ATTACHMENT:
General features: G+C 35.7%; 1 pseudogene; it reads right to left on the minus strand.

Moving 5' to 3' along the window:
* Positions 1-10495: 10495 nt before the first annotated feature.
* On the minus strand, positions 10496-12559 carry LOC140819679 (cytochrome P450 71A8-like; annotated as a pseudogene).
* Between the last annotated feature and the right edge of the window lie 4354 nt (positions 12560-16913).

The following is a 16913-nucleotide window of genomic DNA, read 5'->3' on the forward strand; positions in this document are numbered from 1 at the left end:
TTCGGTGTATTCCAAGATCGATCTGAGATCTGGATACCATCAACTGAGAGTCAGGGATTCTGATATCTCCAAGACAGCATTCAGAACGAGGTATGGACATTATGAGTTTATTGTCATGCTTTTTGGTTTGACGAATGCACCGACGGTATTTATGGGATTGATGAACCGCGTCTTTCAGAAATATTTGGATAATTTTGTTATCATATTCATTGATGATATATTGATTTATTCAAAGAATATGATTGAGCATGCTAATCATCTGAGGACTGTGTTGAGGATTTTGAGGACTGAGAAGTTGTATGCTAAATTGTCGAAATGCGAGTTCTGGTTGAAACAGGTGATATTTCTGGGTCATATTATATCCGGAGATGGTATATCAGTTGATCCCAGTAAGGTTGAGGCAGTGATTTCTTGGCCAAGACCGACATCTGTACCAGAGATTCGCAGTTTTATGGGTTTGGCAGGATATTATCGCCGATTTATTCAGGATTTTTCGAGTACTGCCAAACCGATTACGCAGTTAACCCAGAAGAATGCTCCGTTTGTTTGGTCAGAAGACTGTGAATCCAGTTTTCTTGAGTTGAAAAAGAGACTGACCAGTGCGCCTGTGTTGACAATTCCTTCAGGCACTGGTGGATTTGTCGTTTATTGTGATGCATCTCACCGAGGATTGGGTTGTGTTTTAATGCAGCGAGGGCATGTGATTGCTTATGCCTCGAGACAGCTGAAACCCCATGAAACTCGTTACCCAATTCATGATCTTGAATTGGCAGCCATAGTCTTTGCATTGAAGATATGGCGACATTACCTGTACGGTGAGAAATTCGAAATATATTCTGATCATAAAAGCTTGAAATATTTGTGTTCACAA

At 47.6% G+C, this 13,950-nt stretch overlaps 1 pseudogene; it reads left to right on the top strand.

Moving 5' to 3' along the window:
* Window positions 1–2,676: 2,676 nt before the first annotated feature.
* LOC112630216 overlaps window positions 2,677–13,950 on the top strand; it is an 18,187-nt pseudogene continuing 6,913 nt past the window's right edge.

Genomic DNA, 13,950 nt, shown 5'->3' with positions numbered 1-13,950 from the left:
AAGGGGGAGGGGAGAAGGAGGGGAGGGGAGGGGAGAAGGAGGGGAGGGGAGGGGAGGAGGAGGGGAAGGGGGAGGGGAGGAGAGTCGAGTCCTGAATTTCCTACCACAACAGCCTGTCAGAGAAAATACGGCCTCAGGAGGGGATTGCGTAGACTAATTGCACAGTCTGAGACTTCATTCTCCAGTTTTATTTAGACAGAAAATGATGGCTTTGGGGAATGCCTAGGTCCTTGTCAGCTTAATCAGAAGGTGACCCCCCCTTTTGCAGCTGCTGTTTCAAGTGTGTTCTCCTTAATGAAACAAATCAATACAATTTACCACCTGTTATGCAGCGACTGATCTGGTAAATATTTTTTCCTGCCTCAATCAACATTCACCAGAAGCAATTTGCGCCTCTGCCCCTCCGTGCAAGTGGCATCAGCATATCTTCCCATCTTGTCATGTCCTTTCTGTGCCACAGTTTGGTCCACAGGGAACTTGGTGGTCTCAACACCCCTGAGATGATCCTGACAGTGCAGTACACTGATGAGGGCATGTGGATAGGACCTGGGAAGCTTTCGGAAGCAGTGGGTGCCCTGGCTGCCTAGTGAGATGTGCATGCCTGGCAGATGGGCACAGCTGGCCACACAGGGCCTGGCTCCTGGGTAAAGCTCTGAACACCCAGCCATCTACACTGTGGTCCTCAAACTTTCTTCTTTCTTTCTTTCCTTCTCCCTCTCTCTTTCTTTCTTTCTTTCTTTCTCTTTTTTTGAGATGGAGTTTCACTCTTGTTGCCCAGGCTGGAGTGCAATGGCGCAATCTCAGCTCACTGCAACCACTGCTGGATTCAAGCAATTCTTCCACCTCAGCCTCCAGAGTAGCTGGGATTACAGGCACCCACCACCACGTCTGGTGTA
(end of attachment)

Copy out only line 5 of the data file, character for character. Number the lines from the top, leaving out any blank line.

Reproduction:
* Between the last annotated feature and the right edge of the window lie 4354 nt (positions 12560-16913).